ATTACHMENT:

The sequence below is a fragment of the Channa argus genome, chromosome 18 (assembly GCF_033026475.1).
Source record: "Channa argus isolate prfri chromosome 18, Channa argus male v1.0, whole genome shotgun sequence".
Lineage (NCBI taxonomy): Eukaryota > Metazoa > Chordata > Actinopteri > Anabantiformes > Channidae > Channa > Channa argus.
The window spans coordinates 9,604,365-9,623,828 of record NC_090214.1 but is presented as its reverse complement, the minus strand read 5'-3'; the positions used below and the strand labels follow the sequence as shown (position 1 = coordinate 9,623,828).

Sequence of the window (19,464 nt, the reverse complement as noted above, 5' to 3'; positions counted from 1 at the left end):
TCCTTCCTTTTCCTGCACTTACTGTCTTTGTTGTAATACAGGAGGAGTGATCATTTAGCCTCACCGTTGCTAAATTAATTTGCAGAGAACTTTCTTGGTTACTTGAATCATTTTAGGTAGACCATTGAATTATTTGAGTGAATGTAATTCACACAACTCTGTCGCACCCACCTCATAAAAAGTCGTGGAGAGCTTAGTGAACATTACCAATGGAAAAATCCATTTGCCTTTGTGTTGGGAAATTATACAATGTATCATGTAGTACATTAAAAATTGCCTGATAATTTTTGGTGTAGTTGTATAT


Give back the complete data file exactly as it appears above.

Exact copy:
The sequence below is a fragment of the Channa argus genome, chromosome 18 (assembly GCF_033026475.1).
Source record: "Channa argus isolate prfri chromosome 18, Channa argus male v1.0, whole genome shotgun sequence".
Lineage (NCBI taxonomy): Eukaryota > Metazoa > Chordata > Actinopteri > Anabantiformes > Channidae > Channa > Channa argus.
The window spans coordinates 9,604,365-9,623,828 of record NC_090214.1 but is presented as its reverse complement, the minus strand read 5'-3'; the positions used below and the strand labels follow the sequence as shown (position 1 = coordinate 9,623,828).

Sequence of the window (19,464 nt, the reverse complement as noted above, 5' to 3'; positions counted from 1 at the left end):
TCCTTCCTTTTCCTGCACTTACTGTCTTTGTTGTAATACAGGAGGAGTGATCATTTAGCCTCACCGTTGCTAAATTAATTTGCAGAGAACTTTCTTGGTTACTTGAATCATTTTAGGTAGACCATTGAATTATTTGAGTGAATGTAATTCACACAACTCTGTCGCACCCACCTCATAAAAAGTCGTGGAGAGCTTAGTGAACATTACCAATGGAAAAATCCATTTGCCTTTGTGTTGGGAAATTATACAATGTATCATGTAGTACATTAAAAATTGCCTGATAATTTTTGGTGTAGTTGTATAT